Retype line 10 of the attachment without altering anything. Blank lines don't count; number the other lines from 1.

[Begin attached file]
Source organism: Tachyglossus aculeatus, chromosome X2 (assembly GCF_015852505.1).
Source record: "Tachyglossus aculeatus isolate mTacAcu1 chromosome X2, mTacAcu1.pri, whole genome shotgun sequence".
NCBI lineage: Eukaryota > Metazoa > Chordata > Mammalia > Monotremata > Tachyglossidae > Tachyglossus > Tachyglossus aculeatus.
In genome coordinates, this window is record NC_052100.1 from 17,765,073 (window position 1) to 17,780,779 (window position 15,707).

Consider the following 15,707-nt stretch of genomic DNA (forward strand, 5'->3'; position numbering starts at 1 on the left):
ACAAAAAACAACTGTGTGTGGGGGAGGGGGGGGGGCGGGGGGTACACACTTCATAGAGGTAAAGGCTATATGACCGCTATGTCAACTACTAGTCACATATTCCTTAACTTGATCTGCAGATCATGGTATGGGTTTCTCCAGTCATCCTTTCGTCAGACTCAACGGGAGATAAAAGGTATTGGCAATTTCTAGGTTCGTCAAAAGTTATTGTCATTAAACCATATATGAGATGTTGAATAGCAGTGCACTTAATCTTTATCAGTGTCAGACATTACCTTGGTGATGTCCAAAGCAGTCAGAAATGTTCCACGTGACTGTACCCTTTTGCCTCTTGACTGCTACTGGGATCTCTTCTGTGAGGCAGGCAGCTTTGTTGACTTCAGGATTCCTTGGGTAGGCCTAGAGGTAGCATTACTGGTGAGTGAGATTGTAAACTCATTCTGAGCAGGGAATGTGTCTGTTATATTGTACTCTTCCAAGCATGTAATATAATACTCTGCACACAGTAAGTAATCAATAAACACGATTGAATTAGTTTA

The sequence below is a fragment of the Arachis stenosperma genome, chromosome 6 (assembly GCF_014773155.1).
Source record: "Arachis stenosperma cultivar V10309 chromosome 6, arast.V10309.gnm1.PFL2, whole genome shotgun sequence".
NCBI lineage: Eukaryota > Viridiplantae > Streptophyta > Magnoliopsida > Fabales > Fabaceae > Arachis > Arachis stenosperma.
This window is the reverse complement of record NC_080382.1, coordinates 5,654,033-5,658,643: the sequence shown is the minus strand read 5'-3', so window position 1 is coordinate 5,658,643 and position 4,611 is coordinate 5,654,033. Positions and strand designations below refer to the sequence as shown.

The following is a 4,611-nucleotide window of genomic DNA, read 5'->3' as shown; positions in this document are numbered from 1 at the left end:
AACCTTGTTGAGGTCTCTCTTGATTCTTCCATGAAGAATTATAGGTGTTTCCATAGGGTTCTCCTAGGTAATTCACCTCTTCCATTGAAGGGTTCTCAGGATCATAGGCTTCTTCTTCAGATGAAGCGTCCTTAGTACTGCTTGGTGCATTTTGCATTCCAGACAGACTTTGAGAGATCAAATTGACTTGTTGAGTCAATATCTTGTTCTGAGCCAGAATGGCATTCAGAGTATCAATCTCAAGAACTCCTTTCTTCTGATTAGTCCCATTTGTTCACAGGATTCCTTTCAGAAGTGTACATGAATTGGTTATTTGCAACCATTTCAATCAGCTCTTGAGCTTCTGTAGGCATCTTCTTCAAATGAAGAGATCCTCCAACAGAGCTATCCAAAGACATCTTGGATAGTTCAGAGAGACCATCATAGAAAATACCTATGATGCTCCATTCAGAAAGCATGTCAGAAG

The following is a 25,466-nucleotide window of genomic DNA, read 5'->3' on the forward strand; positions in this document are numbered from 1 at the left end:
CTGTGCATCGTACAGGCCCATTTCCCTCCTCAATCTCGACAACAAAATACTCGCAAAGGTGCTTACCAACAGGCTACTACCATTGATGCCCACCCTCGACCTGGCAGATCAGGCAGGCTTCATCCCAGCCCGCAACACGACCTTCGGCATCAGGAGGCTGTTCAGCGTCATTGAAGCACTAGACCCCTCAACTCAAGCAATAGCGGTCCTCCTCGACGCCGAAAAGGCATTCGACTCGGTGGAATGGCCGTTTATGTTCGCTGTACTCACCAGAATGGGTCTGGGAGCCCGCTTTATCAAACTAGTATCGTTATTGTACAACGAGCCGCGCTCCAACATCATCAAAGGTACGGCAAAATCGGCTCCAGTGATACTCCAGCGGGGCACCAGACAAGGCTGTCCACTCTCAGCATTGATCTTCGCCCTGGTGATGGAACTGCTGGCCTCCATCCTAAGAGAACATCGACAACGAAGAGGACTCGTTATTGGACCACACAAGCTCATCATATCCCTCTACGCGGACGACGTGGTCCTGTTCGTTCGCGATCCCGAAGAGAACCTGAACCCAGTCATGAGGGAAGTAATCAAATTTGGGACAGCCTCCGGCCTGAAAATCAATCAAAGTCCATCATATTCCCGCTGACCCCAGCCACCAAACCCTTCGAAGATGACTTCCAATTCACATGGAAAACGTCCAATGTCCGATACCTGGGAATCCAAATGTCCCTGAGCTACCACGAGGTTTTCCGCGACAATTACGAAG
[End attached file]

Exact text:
This window is the reverse complement of record NC_080382.1, coordinates 5,654,033-5,658,643: the sequence shown is the minus strand read 5'-3', so window position 1 is coordinate 5,658,643 and position 4,611 is coordinate 5,654,033. Positions and strand designations below refer to the sequence as shown.